HTTPS secure socket layer

Online security has been a major concern over the years , especially with advanced kinds of cyber attacks breaking the defences that predominantly remain rudimentary in their abilities. However, what is heart-warming is that in the recent years, the need for web-encryption has taken precedence, and according to a recent report, at least half of Internet traffic is now protected by HTTPS.

If you are wondering how do you know that the website you are using has encryption or not. There is a very simple way to find out. Check if the website you have opened on your browser has a little green lock right next to its address. That little lock is the indicator that the page you are using has been sourced via HTTPS, which is the web's secure protocol, rather than plain old HTTP which was prone to attacks.

When you visit a site that makes use of HTTPS (secure connection), the website's server has to provide a certificate to prove their identity to browsers, like Firefox. This acts to provide legitimacy for the website and also to make the users aware if any transactions or important information that they will share on the website will be secure or not.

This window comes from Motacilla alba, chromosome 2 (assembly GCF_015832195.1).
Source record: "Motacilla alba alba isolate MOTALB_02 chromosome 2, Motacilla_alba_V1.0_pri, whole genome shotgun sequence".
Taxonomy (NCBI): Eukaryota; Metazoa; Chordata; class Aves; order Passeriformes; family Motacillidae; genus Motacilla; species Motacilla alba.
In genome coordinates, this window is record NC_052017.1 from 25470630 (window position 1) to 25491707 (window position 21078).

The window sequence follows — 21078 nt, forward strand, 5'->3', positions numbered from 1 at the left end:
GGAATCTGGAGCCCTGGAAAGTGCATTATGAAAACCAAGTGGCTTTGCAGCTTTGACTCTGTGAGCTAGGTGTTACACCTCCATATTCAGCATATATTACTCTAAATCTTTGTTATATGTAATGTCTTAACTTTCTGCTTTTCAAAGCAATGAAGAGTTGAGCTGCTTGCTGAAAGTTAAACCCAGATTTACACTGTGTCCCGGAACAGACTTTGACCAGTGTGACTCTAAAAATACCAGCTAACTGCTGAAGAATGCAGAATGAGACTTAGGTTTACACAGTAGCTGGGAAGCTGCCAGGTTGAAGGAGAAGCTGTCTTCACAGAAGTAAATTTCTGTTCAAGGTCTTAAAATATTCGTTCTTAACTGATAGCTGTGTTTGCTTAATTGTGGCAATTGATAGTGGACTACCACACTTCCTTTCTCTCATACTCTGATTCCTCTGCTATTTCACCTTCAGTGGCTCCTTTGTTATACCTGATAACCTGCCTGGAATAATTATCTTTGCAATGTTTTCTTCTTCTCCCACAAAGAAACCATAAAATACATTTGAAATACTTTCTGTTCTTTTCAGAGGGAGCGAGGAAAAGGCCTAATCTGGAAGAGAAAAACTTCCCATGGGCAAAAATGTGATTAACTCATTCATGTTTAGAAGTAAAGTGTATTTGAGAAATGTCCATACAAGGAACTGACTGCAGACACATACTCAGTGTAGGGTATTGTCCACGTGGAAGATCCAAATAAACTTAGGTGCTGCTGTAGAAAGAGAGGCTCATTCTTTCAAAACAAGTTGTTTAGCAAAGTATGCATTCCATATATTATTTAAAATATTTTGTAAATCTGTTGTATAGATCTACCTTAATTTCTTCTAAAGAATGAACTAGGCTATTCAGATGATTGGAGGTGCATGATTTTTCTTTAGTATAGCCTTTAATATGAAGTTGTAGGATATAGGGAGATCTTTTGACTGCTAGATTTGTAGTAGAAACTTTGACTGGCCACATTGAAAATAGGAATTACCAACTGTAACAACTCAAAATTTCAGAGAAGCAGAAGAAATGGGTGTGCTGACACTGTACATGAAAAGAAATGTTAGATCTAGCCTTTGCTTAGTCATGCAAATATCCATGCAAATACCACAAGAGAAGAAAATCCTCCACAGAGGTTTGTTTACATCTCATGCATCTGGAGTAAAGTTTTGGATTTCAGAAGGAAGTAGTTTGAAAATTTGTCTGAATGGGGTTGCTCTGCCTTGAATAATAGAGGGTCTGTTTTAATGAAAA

Over the years all the major websites and social media platforms have adapted this protocol to ensure that their website and their users enjoy a layer of protection while using the Internet. The report cited that in 2017, Mozilla announced that due to the impetus given to security, now the volume of encrypted web traffic on the Firefox server dwarfs the average unencrypted volume. Meanwhile, Google has also shown data that in the recent times, there has been a consistent rise in the usage of HTTPS and now more than half of the pages accessed from their browser across all operating systems is secure in nature.